3. The use of proprietary de-dupe technology mounted on array controllers limited, in many cases, the effect of de-duplication only to data stored on trays of drives controlled by that controller.  Once the box of drives with the de-duplicating controller was filled, you needed to deploy another box of drives with another de-duplicating controller that needed to be managed separately.  I think of this as the “isolated island of de-dupe storage” problem. Many of my clients have complained about this issue.  Some commenters on the article correctly observed that some vendors, including NEC with its HydraStor platform, had scale-out capabilities in their hardware platform.  True enough, but unless I am mistaken, even vendors that enable the numbers of trays of drives to scale out under the auspices of their controller still require that all kit be purchased from them.  Isn’t that still a hardware lock in?  My good friend, TheStorageArchitect, said that I should have distinguished between active de-dupe versus at-rest de-dupe.  He has a point.  If I had done so, I might have suggested that if you were planning to use de-dupe for something like squashing many full backups with a lot of replicated content into a smaller amount of disk space, an after-write de-dupe process, which can be gotten for free with just about any backup software today, might be a way to go.  But I would also have caveated that, if running a VTL was intended to provide a platform for quick restore of individual files, using a de-duplicated backup data set might not be the right way to go since it would require the rehydration of the data on restore, introducing some potential delays in file restore.  The strategy of at-rest dedupe in the VTL context also has me wondering why you wouldn’t use an alternative like LTFS tape or even incremental backups.  As for in-line or active de-duplication, he stole my thunder with his correct assertion of the CPU demands of global de-duplication services.  But I digress…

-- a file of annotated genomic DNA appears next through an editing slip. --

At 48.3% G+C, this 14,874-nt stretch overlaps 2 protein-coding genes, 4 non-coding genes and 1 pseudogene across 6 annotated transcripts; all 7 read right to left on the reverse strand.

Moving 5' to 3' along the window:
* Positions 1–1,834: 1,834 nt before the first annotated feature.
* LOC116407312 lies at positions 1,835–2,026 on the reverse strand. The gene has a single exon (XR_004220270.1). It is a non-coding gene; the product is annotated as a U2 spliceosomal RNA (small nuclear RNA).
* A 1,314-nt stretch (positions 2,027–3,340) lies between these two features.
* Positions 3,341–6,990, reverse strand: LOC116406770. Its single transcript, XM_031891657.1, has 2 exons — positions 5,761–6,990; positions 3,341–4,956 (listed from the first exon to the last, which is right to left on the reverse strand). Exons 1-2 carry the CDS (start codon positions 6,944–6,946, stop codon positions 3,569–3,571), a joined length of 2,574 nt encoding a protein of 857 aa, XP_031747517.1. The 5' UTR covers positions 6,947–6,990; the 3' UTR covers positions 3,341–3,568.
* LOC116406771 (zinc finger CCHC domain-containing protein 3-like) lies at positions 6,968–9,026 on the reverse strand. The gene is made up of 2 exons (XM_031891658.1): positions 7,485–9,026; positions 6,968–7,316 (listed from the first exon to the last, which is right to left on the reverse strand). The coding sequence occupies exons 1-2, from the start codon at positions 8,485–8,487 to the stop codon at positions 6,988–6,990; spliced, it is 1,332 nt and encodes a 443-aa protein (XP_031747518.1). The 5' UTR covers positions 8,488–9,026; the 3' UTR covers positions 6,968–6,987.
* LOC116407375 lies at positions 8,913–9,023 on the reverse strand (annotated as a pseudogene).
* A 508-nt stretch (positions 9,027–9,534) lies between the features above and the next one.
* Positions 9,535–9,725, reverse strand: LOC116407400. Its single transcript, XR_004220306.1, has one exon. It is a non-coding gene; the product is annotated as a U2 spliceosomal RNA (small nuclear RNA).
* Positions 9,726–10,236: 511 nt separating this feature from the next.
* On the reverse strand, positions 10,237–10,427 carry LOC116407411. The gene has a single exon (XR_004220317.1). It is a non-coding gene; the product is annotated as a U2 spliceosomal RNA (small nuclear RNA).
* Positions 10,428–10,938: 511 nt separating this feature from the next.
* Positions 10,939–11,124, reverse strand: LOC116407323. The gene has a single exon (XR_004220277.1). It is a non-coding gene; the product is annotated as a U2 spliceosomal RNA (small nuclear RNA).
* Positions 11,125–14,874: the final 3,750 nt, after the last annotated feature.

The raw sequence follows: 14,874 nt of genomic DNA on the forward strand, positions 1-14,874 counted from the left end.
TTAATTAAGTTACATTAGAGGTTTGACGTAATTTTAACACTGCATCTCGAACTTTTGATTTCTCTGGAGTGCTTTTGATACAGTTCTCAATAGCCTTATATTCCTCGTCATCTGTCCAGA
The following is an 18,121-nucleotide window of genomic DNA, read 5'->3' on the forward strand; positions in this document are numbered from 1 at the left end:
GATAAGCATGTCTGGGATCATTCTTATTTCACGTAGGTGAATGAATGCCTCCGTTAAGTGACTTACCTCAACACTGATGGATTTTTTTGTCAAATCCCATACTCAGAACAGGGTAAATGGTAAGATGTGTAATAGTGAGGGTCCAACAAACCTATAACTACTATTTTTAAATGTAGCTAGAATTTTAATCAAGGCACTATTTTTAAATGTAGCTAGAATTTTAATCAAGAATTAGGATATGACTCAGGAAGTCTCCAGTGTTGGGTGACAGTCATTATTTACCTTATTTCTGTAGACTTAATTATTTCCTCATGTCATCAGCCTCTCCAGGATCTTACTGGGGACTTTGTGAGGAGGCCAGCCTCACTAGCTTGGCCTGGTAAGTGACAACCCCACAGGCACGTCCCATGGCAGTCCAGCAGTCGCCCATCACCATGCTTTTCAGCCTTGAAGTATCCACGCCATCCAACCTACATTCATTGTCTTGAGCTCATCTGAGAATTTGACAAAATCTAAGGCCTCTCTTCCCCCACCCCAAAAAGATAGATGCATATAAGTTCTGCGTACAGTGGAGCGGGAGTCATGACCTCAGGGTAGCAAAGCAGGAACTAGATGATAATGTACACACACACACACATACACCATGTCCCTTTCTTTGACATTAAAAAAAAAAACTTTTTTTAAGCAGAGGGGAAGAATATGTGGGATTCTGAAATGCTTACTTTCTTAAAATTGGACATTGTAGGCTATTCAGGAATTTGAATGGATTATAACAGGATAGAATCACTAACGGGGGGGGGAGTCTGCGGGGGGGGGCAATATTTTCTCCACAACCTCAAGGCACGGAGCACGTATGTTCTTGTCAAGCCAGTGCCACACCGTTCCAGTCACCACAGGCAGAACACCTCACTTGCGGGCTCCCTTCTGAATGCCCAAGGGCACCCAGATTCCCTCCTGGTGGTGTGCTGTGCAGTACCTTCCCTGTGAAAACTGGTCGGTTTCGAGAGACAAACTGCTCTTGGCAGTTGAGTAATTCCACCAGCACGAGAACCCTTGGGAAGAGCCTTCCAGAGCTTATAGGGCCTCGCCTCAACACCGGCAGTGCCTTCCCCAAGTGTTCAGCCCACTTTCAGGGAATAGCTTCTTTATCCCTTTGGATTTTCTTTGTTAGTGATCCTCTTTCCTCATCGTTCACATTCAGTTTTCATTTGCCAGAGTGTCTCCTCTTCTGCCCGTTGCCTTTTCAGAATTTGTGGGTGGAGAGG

4. My key point was that real capacity utilization efficiency is achieved not by tactical measures like data reduction, but by data management activities such as active and deep archive and the like.  Archives probably shouldn’t use proprietary data containers that require proprietary data access technologies to be opened and accessed at some future time.  Such technologies just introduce another set of headaches for the archivist, requiring data to be un-ingested and re-ingested every time a vendor changes his data reduction technology.  This may change, of course, if de-dupe becomes an open standard integrated into all file systems.